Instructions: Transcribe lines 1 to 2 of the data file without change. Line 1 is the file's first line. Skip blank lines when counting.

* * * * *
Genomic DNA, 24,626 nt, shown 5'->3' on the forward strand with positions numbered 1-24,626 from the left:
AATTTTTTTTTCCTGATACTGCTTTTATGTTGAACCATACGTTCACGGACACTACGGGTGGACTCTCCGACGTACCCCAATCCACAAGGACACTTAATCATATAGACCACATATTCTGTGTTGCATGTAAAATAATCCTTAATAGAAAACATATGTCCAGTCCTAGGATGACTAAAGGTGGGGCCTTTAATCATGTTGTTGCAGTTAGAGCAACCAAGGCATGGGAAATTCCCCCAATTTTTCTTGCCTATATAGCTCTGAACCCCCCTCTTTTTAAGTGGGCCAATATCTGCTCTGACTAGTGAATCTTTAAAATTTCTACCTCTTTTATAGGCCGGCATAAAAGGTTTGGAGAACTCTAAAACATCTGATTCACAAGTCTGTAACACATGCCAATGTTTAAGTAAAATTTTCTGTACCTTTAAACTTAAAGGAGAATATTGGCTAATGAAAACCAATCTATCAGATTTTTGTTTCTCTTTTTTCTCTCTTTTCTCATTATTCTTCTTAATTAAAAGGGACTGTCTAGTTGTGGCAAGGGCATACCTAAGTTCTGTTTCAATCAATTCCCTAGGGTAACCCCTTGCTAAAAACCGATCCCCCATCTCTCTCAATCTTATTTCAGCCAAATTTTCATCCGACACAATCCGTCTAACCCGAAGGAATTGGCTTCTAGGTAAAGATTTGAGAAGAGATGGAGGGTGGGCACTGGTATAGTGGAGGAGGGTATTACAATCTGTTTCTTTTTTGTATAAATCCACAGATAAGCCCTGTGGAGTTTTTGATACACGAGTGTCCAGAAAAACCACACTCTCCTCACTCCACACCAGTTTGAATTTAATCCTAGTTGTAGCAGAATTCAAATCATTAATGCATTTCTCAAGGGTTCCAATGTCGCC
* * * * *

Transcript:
Genomic DNA, 24,626 nt, shown 5'->3' on the forward strand with positions numbered 1-24,626 from the left:
AATTTTTTTTTCCTGATACTGCTTTTATGTTGAACCATACGTTCACGGACACTACGGGTGGACTCTCCGACGTACCCCAATCCACAAGGACACTTAATCATATAGACCACATATTCTGTGTTGCATGTAAAATAATCCTTAATAGAAAACATATGTCCAGTCCTAGGATGACTAAAGGTGGGGCCTTTAATCATGTTGTTGCAGTTAGAGCAACCAAGGCATGGGAAATTCCCCCAATTTTTCTTGCCTATATAGCTCTGAACCCCCCTCTTTTTAAGTGGGCCAATATCTGCTCTGACTAGTGAATCTTTAAAATTTCTACCTCTTTTATAGGCCGGCATAAAAGGTTTGGAGAACTCTAAAACATCTGATTCACAAGTCTGTAACACATGCCAATGTTTAAGTAAAATTTTCTGTACCTTTAAACTTAAAGGAGAATATTGGCTAATGAAAACCAATCTATCAGATTTTTGTTTCTCTTTTTTCTCTCTTTTCTCATTATTCTTCTTAATTAAAAGGGACTGTCTAGTTGTGGCAAGGGCATACCTAAGTTCTGTTTCAATCAATTCCCTAGGGTAACCCCTTGCTAAAAACCGATCCCCCATCTCTCTCAATCTTATTTCAGCCAAATTTTCATCCGACACAATCCGTCTAACCCGAAGGAATTGGCTTCTAGGTAAAGATTTGAGAAGAGATGGAGGGTGGGCACTGGTATAGTGGAGGAGGGTATTACAATCTGTTTCTTTTTTGTATAAATCCACAGATAAGCCCTGTGGAGTTTTTGATACACGAGTGTCCAGAAAAACCACACTCTCCTCACTCCACACCAGTTTGAATTTAATCCTAGTTGTAGCAGAATTCAAATCATTAATGCATTTCTCAAGGGTTCCAATGTCGCC